You have a worm farm set up and it’s been running for two weeks. You’re excited to take a look inside, but things aren’t going as you expected. Maybe your worms don’t seem to be moving! Or maybe they’re missing altogether. Don’t worry, you haven’t done anything wrong; this is normal. To answer the question “Why are my worms not moving?”, we need to look at the different areas of your worm bin where you can find them. Then we’ll examine the conditions that would make them move or not move within those areas.
Why Are My Worms Not Moving?
If your worms are not moving, it can be a sign of a number of things. The first thing to consider is whether or not your worms are healthy. If you’ve just gotten them and they’re still in their shipping box, then it’s likely that they’re simply too nervous to move around much. If you’ve been caring for them for awhile, however, you may want to check their health status with an aquarium thermometer (at least 90 degrees F) or by gently scooping up some soil from around the worm farm and placing it on top of the soil in another part of the tank (if no one feeds on this area within 24 hours). If there is no activity after several days, then something is wrong with your worm farm setup.
Another possibility is that the environment has become toxic due to improper levels of moisture or temperature—or even due to overfeeding or insufficient aeration when using composting techniques instead of beds filled with vermiculite and pea gravels like those used in traditional bedding-based systems such as red wrigglers used by farmers who raise chickens using composted poultry droppings as fertilizer instead
I have a bed that is about 2 weeks old, from the beginning of the bedding it doesn’t seem to have many worms.
There should be worms in your bedding. They are a natural part of the ecosystem and should be moving around your bedding daily. If you find that there is no movement, this may mean that your worms are not getting enough food to survive, or there is something wrong with them (such as being too hot).
The past week I’ve noticed more but none of them are moving.
There are a few reasons why your worms might not be moving. The first of which is that you may have no worms at all, and are simply imagining things. Second, it could be that the bedding is too thick for your worms to move through and therefore they are unable to get around in their bin. Thirdly, it could be that there is something wrong with one or more of your worms and they’re sick, injured or dead (but hopefully not all three).
If you’ve ruled out these possibilities then check whether any of the following signs apply:
- You see any movement under the surface; such as crawling or wriggling;
- There’s an unusual amount of moisture on top of your bedding;
- There’s an unusual stench coming from inside the bin;
Is this normal?
If your worms are not moving, it could mean one of a few things:
- They’re in the bin but not in the bedding
- They’re in the bedding but not in the bin
- They’ve died (this is very unlikely)
This can be tested by putting some bedding into a container and adding water. Then check if there are worms anywhere near it.
At this age, what should be happening with my worms?
Generally, your worms should be moving around the bedding after about a week or two. If they are not moving, the first thing to check is whether the temperature of your unit is too hot or cold. The temperature needs to be maintained at 21-24 degrees Celsius (70-75 degrees Fahrenheit). If it’s too warm, they may not move and if it’s too cold they may stay in a clump together rather than spreading out into their natural living environment.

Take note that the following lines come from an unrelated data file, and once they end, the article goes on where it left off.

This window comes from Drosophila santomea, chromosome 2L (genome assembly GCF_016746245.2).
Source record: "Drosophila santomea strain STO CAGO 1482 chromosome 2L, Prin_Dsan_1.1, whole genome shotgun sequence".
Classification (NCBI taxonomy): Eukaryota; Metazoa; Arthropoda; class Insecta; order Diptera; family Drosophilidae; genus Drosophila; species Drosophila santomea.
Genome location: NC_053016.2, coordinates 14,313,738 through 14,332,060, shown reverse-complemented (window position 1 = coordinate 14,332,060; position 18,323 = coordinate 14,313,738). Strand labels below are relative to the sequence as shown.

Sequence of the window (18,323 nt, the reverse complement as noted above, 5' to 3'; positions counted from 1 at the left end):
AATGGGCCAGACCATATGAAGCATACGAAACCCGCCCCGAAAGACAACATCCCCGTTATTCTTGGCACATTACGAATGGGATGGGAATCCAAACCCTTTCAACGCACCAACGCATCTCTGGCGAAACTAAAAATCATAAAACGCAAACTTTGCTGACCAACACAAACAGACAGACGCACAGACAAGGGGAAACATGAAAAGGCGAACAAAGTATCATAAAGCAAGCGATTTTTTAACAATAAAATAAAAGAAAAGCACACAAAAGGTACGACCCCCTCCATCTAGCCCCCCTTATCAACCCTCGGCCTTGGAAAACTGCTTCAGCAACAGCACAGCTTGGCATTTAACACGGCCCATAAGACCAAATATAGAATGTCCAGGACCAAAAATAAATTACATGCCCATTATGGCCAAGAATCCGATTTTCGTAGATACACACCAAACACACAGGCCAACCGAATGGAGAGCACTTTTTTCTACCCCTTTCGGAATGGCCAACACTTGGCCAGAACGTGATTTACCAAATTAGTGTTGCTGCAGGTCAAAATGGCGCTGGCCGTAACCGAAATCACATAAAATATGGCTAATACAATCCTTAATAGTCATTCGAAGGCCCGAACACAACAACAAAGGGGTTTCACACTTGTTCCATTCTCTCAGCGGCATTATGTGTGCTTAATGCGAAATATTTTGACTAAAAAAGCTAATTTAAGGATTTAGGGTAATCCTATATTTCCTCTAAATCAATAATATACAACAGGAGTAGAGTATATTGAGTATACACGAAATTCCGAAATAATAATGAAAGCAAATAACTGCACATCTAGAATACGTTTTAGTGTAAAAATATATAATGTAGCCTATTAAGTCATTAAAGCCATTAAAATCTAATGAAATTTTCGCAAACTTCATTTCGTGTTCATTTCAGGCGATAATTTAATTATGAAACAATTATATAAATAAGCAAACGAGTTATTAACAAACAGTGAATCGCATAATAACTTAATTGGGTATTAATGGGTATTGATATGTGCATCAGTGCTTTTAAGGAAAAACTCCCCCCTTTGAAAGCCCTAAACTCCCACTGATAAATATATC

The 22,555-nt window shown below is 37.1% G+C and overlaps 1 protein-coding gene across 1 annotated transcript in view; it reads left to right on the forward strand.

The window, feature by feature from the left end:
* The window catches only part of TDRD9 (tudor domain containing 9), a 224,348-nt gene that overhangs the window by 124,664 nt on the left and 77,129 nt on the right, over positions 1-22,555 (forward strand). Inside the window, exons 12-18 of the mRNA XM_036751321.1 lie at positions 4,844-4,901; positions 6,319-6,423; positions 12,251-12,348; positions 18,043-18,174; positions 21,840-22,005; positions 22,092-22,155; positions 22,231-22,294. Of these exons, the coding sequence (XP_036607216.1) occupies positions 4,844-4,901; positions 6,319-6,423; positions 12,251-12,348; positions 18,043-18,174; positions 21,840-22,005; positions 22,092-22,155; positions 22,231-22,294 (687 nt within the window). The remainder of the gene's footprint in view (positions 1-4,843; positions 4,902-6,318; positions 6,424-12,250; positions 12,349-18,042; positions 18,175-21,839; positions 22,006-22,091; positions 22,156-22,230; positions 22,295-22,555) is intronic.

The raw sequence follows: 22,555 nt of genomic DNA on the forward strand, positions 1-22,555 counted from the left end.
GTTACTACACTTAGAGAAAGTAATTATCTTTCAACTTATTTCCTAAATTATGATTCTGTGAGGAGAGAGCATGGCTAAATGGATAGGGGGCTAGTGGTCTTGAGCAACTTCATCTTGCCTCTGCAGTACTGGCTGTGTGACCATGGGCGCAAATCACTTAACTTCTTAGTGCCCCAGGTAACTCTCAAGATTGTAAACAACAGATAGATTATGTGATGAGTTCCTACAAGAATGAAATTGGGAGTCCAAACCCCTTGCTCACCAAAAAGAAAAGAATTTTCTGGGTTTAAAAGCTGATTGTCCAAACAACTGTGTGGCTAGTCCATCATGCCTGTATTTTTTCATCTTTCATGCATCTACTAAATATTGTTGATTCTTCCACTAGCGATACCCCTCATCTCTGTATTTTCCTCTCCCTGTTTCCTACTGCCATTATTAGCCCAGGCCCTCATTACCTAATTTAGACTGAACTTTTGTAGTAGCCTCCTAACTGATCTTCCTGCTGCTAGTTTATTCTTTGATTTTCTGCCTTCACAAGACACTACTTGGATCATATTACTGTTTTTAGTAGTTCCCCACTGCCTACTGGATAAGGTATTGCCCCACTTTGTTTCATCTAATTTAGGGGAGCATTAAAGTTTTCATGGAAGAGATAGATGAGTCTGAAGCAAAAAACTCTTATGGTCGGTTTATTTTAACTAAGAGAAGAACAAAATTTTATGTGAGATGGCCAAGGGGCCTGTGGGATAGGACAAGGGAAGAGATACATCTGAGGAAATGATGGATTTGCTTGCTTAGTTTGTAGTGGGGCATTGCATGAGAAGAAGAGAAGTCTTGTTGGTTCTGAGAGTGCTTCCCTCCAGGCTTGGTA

If you’re sure that everything else is okay and you still don’t see any movement from your worms, then it’s possible that you have an infestation of mites on them – which can happen if there hasn’t been much activity in the unit recently as these pests prefer warm places such as those where food scraps are added regularly.
Learn different areas of your worm bin to check on your worms if they aren’t moving.
You can check for worms that may have moved to a different area of the bin, hiding, stuck or even dead.
If you find any dead worms and your bin is still new, this is normal and nothing to worry about. The next time you open your worm bin, take note of how many are remaining in each section and then divide by two. This will give you an idea of how many worms have died since your last inspection.
If possible, gently tap each tray (or compartments) with your hand while looking at it from both sides of the tray in order to see if any worms have moved around since the last time you checked on them. If one or more do move around after tapping it gently with your hand (but not too hard), then try moving those worms into another compartment so they don’t get crushed or injured when feeding or watering them later on down the road!
By keeping track of your worms and their activities, you can stop any problems from happening. If your bed is not moving then it is probably too wet or has become anaerobic. If this happens, then you need to add more bedding material. You can also try to start over and make a new one with a different mixture of ingredients that are right for your worms.
If the problem still exists after all these suggestions have been tried then maybe it’s time to look into what might be causing this problem in the first place! A good way to find out why there isn’t as much activity could be because they’re not getting enough food or they’re too hot inside their bin; either way once these issues are fixed…you should see plenty more movement soon!